‘Pajama Diaries’ Cartoonist Terri Libensen on New Graphic Novel ‘Positively Izzy'

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Middle school is not necessarily an easy time of life to live, but cartoonist Terri Libensen depicts the struggles and joys kids experience through graphic novels.

“Weirdly enough, I find it to be kind of natural for myself,” she said. “I think part of me just never grew up (laughing), which is probably part of the reason I’m a cartoonist.”

“Positively Izzy,” published by HarperCollins, captures the drama of middle school and explores what happens when two very different characters' lives intersect.

The Mayfield Heights resident also writes and draws the syndicated comic strip, “The Pajama Diaries,” centered on a mom balancing family and work life. Libensen, a mother of two like her series character, Jill Kaplan, knows that position well producing a daily strip.

“I have a little trick for that,” she said. “I get into a writing mode, so I’ll write for about a week straight and I’ll collect… a little over a month’s worth of strips, narrow them down slightly, and then I’ll just draw everything at once.”

As a cartoonist, she has felt the turbulence of cuts in the newspaper industry since the launch of “Pajama Diaries” in 2006. In contrast, she said graphic novels have enjoyed strong interest, particularly from middle grade readers (ages 8 to 12).

The Cuyahoga County Public Library has seen the genre’s popularity increasing in the last three to five years, according to communications director Hallie Rich. She shared via email, there are more than 14,000 graphic novels in the library system’s youth collection with about 36 percent currently checked out.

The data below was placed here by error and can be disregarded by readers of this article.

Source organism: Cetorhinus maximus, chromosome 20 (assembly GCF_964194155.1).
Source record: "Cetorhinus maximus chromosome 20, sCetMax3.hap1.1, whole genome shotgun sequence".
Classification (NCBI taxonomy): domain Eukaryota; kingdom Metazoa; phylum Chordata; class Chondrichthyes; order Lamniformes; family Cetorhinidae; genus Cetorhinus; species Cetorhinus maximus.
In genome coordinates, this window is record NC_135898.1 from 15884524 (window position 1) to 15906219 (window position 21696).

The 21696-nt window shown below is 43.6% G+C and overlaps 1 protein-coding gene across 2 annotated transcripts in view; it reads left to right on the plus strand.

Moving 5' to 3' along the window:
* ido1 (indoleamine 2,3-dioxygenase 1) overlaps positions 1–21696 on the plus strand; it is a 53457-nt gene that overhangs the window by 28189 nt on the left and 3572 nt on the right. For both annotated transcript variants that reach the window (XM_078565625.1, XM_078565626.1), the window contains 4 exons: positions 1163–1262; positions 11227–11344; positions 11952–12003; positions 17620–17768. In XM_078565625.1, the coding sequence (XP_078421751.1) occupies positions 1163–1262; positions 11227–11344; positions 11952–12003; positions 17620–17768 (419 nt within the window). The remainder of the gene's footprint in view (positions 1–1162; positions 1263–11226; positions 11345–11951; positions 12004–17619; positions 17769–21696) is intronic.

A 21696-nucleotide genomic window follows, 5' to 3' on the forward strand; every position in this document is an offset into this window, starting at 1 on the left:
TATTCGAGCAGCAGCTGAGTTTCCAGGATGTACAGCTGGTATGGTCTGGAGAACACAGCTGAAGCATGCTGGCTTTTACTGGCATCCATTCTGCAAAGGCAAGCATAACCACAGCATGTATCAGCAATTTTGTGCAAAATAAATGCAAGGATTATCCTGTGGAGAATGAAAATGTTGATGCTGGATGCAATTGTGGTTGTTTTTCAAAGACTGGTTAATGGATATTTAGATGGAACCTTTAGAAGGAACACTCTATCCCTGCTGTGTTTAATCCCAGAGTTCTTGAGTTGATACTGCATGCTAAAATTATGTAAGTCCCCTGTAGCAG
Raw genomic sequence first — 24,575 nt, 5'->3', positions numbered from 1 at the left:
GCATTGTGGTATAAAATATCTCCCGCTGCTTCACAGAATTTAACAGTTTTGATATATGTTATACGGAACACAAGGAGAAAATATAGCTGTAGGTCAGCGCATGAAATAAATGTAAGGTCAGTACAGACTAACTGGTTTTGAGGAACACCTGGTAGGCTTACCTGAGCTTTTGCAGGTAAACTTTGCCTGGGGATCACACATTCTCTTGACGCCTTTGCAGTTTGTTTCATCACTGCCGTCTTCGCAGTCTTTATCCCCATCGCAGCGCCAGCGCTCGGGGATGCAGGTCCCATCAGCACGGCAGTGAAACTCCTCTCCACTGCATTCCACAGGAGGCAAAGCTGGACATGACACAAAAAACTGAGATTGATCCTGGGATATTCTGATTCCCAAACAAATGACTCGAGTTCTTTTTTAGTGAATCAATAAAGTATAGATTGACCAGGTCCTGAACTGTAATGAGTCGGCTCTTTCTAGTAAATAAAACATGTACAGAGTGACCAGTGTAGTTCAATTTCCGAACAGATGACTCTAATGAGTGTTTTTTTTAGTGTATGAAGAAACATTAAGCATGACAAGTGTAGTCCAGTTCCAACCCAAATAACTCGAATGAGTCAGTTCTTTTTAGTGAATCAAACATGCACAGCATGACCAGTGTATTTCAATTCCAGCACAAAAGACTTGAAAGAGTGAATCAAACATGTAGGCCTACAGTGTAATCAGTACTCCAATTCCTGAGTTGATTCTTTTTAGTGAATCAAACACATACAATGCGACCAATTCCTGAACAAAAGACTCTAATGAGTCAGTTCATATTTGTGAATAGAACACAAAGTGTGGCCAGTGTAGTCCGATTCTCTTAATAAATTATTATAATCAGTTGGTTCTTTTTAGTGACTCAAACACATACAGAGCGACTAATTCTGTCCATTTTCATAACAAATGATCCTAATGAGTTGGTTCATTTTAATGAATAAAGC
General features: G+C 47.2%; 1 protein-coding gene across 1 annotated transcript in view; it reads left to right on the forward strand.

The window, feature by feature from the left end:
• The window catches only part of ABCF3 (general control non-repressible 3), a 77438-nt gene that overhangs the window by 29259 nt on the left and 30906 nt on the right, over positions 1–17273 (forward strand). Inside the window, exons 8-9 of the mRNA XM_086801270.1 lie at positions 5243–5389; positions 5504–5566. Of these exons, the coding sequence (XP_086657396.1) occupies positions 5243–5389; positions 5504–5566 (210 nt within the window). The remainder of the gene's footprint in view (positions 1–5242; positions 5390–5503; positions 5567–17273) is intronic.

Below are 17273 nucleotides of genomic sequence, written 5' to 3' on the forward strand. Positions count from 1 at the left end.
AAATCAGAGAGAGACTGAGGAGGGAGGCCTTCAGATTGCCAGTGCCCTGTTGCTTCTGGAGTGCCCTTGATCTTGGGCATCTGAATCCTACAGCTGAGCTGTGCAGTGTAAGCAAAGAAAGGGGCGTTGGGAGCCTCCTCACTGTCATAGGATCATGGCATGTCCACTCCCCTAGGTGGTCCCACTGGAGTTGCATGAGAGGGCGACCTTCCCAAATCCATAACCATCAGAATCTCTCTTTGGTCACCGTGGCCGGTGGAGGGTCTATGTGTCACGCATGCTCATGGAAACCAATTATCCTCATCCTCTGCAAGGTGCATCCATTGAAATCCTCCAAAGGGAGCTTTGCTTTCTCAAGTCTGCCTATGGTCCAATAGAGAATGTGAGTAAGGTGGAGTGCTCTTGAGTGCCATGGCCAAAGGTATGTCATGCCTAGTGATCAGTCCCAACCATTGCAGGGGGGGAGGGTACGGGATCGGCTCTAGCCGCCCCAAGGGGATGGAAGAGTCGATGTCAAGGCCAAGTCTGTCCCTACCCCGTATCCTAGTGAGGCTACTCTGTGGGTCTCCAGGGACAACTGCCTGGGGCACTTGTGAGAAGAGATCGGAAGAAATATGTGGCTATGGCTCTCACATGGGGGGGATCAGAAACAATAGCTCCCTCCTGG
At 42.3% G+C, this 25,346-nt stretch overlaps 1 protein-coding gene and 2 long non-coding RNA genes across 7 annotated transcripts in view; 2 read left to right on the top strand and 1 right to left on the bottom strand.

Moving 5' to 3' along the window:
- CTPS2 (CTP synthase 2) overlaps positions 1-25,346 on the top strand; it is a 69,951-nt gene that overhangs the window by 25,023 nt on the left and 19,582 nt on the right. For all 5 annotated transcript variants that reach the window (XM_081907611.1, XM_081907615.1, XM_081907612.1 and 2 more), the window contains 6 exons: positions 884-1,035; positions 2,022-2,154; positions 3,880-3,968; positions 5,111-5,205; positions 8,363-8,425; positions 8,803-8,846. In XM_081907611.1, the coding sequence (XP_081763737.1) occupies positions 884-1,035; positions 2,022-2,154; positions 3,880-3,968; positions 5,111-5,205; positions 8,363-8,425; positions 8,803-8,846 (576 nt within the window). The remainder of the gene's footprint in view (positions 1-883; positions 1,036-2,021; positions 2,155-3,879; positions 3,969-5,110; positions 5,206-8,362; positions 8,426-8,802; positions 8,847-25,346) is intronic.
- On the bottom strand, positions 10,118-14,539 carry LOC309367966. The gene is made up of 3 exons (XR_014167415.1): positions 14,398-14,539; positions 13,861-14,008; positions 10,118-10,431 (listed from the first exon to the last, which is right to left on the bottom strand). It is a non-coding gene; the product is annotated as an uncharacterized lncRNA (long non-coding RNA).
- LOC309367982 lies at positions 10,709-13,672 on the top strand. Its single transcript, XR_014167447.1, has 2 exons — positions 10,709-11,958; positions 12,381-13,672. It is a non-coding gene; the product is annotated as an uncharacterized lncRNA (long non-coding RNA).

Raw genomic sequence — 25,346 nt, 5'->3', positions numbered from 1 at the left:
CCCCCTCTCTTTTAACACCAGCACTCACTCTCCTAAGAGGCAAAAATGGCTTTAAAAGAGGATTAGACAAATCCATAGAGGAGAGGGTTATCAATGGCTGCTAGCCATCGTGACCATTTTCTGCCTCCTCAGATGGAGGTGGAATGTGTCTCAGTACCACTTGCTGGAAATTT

“I got in this partly to write for girls, because I think that was a readership that was kind of missing from this genre,” Libensen said.

“Positively Izzy” is a spin off from her first graph novel, “Invisible Emmie.” The new book features two very different girls, “Emmie’s” best friend, Briana, and a new character, Izzy.

“I’m sort of trying to explode the idea of labels,” she said. “One of the underlying themes there is to sort of prove that you’re more than what people think you are.”

Libensen is currently writing a third graphic novel about middle school, which explores the issue of exclusion.

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